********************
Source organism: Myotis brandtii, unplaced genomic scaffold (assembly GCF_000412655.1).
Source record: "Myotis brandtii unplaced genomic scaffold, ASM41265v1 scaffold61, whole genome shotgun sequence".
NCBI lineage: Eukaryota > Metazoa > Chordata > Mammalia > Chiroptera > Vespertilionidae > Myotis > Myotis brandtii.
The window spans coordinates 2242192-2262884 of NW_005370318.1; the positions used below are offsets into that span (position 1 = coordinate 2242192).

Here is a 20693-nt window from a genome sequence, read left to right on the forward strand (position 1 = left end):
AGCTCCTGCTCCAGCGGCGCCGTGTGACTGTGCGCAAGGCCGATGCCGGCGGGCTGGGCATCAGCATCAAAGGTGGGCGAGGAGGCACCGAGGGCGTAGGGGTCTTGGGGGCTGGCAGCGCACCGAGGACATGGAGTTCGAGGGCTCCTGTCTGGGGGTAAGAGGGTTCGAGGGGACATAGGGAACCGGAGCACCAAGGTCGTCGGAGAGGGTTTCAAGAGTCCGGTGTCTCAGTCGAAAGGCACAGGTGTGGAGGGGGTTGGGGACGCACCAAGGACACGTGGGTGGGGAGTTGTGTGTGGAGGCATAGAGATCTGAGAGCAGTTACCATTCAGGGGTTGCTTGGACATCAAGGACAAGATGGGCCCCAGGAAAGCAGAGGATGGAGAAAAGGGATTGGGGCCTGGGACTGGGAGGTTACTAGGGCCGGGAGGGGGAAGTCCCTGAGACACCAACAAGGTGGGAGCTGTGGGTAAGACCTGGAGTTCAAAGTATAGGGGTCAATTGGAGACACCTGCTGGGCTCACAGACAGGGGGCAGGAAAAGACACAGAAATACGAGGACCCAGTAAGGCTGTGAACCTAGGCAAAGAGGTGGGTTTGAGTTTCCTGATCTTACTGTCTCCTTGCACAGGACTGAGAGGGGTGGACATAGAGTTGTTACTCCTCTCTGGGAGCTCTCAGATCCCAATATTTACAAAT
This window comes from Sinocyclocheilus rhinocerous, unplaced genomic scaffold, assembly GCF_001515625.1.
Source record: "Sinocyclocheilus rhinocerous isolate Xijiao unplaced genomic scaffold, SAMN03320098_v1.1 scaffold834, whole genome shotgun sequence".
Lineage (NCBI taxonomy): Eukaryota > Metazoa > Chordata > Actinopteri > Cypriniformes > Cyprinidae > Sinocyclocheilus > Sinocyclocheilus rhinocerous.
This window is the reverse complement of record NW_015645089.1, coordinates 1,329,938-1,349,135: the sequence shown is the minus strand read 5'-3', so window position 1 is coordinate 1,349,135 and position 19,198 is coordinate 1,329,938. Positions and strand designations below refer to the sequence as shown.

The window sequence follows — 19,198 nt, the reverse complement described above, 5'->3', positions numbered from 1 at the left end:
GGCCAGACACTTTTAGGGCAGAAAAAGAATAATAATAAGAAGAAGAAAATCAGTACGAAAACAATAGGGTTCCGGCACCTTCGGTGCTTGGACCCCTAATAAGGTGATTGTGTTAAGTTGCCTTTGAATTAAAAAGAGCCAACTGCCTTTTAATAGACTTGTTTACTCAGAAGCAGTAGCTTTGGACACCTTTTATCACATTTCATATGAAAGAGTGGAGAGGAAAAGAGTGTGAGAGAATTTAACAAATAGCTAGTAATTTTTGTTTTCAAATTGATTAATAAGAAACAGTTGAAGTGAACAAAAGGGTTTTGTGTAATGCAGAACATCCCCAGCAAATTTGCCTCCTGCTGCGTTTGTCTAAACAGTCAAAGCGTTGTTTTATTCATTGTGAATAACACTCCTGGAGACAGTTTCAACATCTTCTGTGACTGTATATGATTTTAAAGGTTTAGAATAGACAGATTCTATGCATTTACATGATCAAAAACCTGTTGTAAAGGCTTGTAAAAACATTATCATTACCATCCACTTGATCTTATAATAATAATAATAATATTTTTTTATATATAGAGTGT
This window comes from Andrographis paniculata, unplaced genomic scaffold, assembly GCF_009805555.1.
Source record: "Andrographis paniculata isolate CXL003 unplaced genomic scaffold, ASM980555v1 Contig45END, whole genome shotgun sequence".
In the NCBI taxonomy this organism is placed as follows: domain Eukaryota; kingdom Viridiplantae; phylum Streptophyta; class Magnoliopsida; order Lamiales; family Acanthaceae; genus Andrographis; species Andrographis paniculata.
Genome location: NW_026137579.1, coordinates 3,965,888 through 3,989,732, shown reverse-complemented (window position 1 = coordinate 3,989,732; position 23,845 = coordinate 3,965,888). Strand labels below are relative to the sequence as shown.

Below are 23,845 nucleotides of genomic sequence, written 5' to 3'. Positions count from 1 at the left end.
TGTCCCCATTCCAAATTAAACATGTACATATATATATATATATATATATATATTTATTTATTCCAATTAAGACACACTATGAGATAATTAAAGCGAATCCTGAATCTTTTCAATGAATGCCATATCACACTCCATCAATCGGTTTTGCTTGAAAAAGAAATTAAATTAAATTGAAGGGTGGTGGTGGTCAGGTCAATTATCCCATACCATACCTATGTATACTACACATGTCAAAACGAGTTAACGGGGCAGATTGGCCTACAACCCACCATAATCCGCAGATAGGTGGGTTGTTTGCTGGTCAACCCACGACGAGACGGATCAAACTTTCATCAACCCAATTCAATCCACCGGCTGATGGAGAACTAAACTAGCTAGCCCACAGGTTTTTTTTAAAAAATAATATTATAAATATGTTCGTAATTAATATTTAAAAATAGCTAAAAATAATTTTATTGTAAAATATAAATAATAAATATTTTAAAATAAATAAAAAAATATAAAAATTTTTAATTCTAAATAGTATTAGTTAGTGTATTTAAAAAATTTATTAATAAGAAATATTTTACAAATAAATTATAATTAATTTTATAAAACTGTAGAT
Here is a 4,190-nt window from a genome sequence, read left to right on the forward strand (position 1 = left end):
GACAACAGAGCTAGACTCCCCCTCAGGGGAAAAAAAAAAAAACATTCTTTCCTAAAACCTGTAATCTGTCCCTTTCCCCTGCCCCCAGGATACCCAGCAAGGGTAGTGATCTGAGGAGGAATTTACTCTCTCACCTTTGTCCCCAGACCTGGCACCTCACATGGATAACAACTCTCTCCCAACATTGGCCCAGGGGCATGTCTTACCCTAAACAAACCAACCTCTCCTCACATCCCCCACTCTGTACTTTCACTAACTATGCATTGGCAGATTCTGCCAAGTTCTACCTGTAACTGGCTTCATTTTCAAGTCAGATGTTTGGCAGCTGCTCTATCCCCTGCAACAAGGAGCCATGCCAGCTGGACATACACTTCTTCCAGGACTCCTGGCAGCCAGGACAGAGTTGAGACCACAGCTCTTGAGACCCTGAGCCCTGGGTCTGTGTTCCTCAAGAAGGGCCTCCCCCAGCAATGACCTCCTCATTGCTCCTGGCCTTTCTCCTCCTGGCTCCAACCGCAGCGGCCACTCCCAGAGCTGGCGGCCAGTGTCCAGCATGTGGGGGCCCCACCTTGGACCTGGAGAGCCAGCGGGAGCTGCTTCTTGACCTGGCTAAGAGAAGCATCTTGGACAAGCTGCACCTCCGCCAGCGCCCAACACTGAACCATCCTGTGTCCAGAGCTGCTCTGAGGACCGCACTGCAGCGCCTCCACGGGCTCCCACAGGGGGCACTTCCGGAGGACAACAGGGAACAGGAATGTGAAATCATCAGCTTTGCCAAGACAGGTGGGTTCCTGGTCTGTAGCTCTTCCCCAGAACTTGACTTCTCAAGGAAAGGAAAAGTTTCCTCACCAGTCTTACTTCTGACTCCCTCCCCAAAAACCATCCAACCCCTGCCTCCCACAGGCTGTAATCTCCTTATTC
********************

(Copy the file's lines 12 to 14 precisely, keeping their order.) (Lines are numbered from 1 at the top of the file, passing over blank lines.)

GGCCAGACACTTTTAGGGCAGAAAAAGAATAATAATAAGAAGAAGAAAATCAGTACGAAAACAATAGGGTTCCGGCACCTTCGGTGCTTGGACCCCTAATAAGGTGATTGTGTTAAGTTGCCTTTGAATTAAAAAGAGCCAACTGCCTTTTAATAGACTTGTTTACTCAGAAGCAGTAGCTTTGGACACCTTTTATCACATTTCATATGAAAGAGTGGAGAGGAAAAGAGTGTGAGAGAATTTAACAAATAGCTAGTAATTTTTGTTTTCAAATTGATTAATAAGAAACAGTTGAAGTGAACAAAAGGGTTTTGTGTAATGCAGAACATCCCCAGCAAATTTGCCTCCTGCTGCGTTTGTCTAAACAGTCAAAGCGTTGTTTTATTCATTGTGAATAACACTCCTGGAGACAGTTTCAACATCTTCTGTGACTGTATATGATTTTAAAGGTTTAGAATAGACAGATTCTATGCATTTACATGATCAAAAACCTGTTGTAAAGGCTTGTAAAAACATTATCATTACCATCCACTTGATCTTATAATAATAATAATAATATTTTTTTATATATAGAGTGT
This window comes from Andrographis paniculata, unplaced genomic scaffold, assembly GCF_009805555.1.
Source record: "Andrographis paniculata isolate CXL003 unplaced genomic scaffold, ASM980555v1 Contig45END, whole genome shotgun sequence".